The following photos illustrate the series of events. The action took place close to the limit of my camera's lens and at one of the few occasions on the day when the sun went behind the clouds; typical! I wouldn't normally publish photos of such poor quality, but the behaviour was fascinating and justifies their inclusion in my blog.


Sunday, January 18, 2015

New Quay part 2

I cannot think of a better way of spending a summer's day than sitting on the seawall at New Quay in Wales and watching the Bottlenosed Dolphins.
Land-based cetacean-watching often means long hours spent on remote headlands staring though a telescope at a featureless ocean in the hope of sighting distant fins or maybe a blow from a whale. But at New Quay even the casual observer without binoculars can get good views of dolphins.
The following photos were all taken from the seawall at New Quay. I'm posting a few extra photos because I know that many dolphins are known individually by their fins and that researchers, such as those at the Sea Watch Foundation, can find such data useful.
Dolphins are indescribably beautiful, so I won't try. No captions required.

I was thrilled that one of my dolphin photos appeared on Autumnwatch Unsprung last year!

Thursday, January 15, 2015

New Quay part 1

Late last August I spent a day in the lovely seaside town of New Quay in West Wales with the aim of photographing some of Cardigan Bay's resident Bottlenosed Dolphins.
The sun was cracking the flags when we pulled into the carpark early in the morning; conditions were perfect for a spot of land-based dolphin watching. But, initially, other wildlife was to distract me from photographing my target species.
While obtaining my parking ticket I noticed a small flock of House Martins flocking around the window of a house adjacent to the car park. Not one to resist a photo opportunity, I grabbed my DSLR off the car's back seat and positioned myself below the window. Surprisingly, there was no sign of any House Martin nests on the building, so I thought the birds must have been exploiting a feeding opportunity. But there was no evidence of any potential prey such as insects around the window. The birds would swoop up to the window, hover, then swoop back towards the sea. I have no idea what they were doing and the sight of distant dolphin fins breaking the water of the bay precluded me from staying for more than a few minutes. But I did manage a few record shots of the martins in flight.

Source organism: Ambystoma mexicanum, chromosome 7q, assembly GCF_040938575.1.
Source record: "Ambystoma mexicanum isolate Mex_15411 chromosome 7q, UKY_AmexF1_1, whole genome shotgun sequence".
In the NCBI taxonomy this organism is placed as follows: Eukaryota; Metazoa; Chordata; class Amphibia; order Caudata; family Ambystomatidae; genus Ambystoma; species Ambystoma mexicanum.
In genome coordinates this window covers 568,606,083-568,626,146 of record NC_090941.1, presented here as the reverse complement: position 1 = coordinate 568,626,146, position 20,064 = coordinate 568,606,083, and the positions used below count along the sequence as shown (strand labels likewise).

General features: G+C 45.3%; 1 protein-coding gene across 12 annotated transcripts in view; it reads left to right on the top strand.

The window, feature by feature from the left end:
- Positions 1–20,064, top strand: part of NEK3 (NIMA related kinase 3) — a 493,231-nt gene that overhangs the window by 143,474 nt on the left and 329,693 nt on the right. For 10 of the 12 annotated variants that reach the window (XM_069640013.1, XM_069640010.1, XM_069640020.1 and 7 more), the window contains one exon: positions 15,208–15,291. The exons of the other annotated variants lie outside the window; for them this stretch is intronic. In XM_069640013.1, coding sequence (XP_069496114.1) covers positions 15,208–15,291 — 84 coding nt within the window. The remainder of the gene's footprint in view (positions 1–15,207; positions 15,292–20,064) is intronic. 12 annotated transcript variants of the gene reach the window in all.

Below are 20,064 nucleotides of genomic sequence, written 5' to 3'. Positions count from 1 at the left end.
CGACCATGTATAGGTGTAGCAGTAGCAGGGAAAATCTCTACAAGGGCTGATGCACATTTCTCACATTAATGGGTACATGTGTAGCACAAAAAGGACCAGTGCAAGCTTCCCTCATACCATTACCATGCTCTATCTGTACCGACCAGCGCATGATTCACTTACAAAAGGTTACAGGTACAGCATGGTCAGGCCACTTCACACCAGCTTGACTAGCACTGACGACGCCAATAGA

But there were insects near the car park; butterflies in fact. A number of species were making the most of the sunshine, including Small Tortoiseshell and a Painted Lady. The latter was the only butterfly of that species that I saw last year. It was quite a tatty individual, but they are long-distance migrants and are always a joy to observe, so I had no qualms about photographing this battered insect.

We made our way through the throngs of summer holiday makers down to the harbour, where we found a suitable spot on the harbour wall and settled down for a day's land-based dolphin watching in the sun.
While the resident Bottlenosed Dolphins were our main quarry, the presence of numerous species of seabirds were an added distraction. The Herring Gulls were easily tempted close by our picnic. A juvenile Herring Gull provided me with one of my favourite flight shots of the year.

 But gulls were not the only seabirds to be seen. Gannets could be seen diving in the distance; clearly the fish that support the dolphins in this area are also dinner for a variety of birds. The mini-albatross that is the Fulmar swept past on stiff wings and moulting Sandwich Terns were also seen.

A pair of juvenile Shags drifted past on the current and were eminently photographable.

And the seawall also provided rich pickings for a Rock Pipit, but the midday sun was a bit harsh for decent photography.

A great wildlife day was unfolding and then the dolphins appeared close inshore. But those photos will appear in New Quay part 2!